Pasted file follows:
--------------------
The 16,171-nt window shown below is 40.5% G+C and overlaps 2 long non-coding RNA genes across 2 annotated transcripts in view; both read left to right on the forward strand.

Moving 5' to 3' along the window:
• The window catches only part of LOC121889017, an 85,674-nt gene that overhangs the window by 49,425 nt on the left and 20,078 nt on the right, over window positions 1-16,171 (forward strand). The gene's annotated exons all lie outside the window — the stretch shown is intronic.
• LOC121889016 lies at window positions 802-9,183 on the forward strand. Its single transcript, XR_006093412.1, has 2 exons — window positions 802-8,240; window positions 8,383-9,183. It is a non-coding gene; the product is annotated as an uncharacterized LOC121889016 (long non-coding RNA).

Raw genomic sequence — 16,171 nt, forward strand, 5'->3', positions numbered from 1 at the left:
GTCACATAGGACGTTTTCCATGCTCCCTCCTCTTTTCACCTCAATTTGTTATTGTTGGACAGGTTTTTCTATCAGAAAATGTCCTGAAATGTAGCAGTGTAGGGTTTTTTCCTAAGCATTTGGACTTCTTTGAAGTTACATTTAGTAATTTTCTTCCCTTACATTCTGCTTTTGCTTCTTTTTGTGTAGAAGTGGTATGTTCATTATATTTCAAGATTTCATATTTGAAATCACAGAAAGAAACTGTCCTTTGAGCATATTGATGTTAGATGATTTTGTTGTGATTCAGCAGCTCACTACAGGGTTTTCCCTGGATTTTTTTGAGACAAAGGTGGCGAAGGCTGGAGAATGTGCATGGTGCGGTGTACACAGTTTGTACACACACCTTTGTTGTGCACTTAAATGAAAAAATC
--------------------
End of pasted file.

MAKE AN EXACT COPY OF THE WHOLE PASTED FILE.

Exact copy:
The 16,171-nt window shown below is 40.5% G+C and overlaps 2 long non-coding RNA genes across 2 annotated transcripts in view; both read left to right on the forward strand.

Moving 5' to 3' along the window:
• The window catches only part of LOC121889017, an 85,674-nt gene that overhangs the window by 49,425 nt on the left and 20,078 nt on the right, over window positions 1-16,171 (forward strand). The gene's annotated exons all lie outside the window — the stretch shown is intronic.
• LOC121889016 lies at window positions 802-9,183 on the forward strand. Its single transcript, XR_006093412.1, has 2 exons — window positions 802-8,240; window positions 8,383-9,183. It is a non-coding gene; the product is annotated as an uncharacterized LOC121889016 (long non-coding RNA).

Raw genomic sequence — 16,171 nt, forward strand, 5'->3', positions numbered from 1 at the left:
GTCACATAGGACGTTTTCCATGCTCCCTCCTCTTTTCACCTCAATTTGTTATTGTTGGACAGGTTTTTCTATCAGAAAATGTCCTGAAATGTAGCAGTGTAGGGTTTTTTCCTAAGCATTTGGACTTCTTTGAAGTTACATTTAGTAATTTTCTTCCCTTACATTCTGCTTTTGCTTCTTTTTGTGTAGAAGTGGTATGTTCATTATATTTCAAGATTTCATATTTGAAATCACAGAAAGAAACTGTCCTTTGAGCATATTGATGTTAGATGATTTTGTTGTGATTCAGCAGCTCACTACAGGGTTTTCCCTGGATTTTTTTGAGACAAAGGTGGCGAAGGCTGGAGAATGTGCATGGTGCGGTGTACACAGTTTGTACACACACCTTTGTTGTGCACTTAAATGAAAAAATC